When it comes to corporate real estate (CRES) and property management, there is one all-important question that the property manager needs to answer – how much does it cost to run each building?
This seemingly simple question is often difficult to answer, for a number of reasons, many of which boil down to data. Having the right information available, and ensuring the quality of this information, is critical in effective property management, and in realising any potential savings that could be made as a result.
The goal of property management is to maximise returns by ensuring that property costs are contained. The information required for effective management includes the fixed costs such as the lease or bond, as well as the variable expenses, such as water and electricity and general facilities management.
However, particularly in large corporates or industries such as financial services, retail and hospitality where the property portfolio is large and complex, finding and making sense of this information can prove challenging.
Poor data quality makes this single question of cost difficult to answer. The data required is typically held in multiple applications and systems, which are not only difficult to link, but prove challenging to track and keep up to date. For example, a lease agreement may or may not include variable costs such as water, rates and the lights bill.
These may be sent by three separate providers, which means that various invoices are received that need to be linked in order to obtain a clear picture of the total cost of ownership of the facility.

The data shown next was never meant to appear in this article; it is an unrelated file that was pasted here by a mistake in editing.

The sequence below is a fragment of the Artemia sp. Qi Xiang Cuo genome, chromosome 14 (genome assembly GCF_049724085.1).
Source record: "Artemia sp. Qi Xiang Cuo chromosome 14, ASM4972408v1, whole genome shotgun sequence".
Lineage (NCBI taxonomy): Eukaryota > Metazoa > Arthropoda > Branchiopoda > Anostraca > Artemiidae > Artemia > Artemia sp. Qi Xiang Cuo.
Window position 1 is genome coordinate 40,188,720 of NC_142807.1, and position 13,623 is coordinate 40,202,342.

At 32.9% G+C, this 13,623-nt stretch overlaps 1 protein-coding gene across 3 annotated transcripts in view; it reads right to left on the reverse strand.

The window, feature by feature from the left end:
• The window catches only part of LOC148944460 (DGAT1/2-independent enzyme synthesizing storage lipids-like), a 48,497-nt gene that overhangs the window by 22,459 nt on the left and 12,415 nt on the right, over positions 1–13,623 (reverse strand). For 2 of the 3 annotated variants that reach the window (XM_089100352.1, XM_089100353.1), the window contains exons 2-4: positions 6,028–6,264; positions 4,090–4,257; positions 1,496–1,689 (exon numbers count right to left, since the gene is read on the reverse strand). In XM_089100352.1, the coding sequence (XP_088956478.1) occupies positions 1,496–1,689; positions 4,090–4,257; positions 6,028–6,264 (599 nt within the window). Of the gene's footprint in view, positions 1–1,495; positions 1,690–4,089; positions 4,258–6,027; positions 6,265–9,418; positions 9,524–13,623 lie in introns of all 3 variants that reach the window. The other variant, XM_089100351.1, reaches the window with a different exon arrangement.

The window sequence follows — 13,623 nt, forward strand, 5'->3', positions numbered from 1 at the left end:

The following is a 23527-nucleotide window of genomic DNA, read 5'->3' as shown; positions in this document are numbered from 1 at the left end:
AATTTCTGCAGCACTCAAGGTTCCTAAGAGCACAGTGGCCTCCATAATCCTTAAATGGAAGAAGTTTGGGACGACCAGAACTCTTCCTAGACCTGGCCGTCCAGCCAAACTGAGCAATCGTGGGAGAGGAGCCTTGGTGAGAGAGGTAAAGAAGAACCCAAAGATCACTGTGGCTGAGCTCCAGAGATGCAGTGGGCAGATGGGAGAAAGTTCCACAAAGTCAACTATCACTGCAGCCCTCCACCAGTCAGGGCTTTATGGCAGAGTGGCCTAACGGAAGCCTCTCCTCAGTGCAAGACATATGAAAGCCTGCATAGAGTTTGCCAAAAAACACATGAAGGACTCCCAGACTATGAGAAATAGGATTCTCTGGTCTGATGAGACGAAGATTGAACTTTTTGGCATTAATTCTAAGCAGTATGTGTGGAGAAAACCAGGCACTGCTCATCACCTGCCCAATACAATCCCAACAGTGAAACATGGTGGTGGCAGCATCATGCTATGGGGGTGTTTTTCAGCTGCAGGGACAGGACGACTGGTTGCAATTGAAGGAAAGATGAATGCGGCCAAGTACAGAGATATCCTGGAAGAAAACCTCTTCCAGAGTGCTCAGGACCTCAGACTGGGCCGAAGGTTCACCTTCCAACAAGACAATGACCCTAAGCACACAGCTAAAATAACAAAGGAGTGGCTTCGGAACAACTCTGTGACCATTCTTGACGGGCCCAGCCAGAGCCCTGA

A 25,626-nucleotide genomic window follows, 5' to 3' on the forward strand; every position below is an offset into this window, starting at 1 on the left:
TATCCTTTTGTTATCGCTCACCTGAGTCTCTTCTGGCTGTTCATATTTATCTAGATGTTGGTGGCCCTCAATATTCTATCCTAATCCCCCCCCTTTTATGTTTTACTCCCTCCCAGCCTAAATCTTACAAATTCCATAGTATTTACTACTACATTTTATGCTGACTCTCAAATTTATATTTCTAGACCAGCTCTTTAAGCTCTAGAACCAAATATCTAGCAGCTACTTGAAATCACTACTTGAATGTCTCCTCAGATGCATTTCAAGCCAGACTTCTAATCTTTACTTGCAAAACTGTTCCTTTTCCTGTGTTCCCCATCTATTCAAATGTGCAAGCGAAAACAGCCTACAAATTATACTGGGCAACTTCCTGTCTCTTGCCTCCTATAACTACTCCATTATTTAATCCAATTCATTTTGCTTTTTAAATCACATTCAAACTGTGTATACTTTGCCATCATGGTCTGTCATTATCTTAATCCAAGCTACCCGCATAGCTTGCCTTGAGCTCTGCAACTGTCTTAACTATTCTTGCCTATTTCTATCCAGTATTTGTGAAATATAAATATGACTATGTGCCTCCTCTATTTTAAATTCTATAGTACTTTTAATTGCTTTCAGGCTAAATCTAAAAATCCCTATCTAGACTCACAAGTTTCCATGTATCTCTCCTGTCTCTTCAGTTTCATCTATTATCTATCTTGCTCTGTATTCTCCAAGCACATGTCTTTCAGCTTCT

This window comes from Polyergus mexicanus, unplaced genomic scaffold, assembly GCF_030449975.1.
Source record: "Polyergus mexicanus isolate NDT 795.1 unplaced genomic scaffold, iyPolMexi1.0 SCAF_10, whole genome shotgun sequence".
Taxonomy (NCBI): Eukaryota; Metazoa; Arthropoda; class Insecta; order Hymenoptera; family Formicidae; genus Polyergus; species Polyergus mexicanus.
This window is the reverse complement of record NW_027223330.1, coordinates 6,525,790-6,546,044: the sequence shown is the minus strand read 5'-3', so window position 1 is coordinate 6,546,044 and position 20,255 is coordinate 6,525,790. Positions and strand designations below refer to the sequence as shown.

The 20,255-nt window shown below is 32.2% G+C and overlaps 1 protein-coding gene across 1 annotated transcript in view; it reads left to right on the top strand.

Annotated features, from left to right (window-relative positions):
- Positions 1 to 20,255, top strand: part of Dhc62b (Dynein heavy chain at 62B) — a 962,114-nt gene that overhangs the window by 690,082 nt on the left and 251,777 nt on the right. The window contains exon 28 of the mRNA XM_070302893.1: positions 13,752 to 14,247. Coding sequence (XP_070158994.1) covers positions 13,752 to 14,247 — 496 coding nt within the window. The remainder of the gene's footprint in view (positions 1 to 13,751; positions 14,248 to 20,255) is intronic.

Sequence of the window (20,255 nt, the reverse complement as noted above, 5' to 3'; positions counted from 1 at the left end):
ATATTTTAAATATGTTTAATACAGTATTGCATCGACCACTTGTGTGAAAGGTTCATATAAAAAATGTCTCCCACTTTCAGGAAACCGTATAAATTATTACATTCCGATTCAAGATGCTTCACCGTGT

This disconnect between the fixed and variable costs can make it a complex exercise to understand how much a building is actually costing. When this is multiplied by tens or even hundreds of sites, the problem is significant.
When multiple properties form part of a portfolio, it is difficult for the property manager to get a clear picture across the board. This means that it is almost impossible to measure key building management metrics such as whether the cost per square meter is comparable to similar buildings in the area or whether the building is energy efficient and in-line with the company’s carbon footprint goals. This could help the property manager decide whether to renew the lease or move to new premises.
The reality is that if the property manager has no idea how much properties are costing on a monthly basis, they cannot be managed effectively. If expenses are cut across the property portfolio, the savings can be significant and go straight to the bottom line.
In order to do this, it is necessary to manage granularly, at the level of individual buildings. Property management savings cannot be realised without available, quality data across both fixed and variable expenses.
A related challenge for many property managers is keeping track of when each and every lease expires. For example, if a lease has expired or if a lease is not renewed timeously, the lease may need to be renegotiated on less favourable terms to the tenant, as the landlord can leverage the cost and inconvenience of a move in his calculations.
Addressing this challenge is not as complex as it seems. A data quality audit will identify issues in the data that prevent you from answering the question: how much does this building cost to run.
Once this is done, processes and procedures can be put into place to ensure that data is always available and of the necessary quality, enabling property managers to gain a more comprehensive and accurate view of their portfolios.
Identifying data quality issues across the value chain, and linking disparate sources of information around the various costs of running the properties, can help to optimise the entire property management process. This in turn is crucial in leveraging any possible savings, ensuring expenses are kept to a minimum and leases are adequately managed for better cost-effectiveness and possibly improved profits.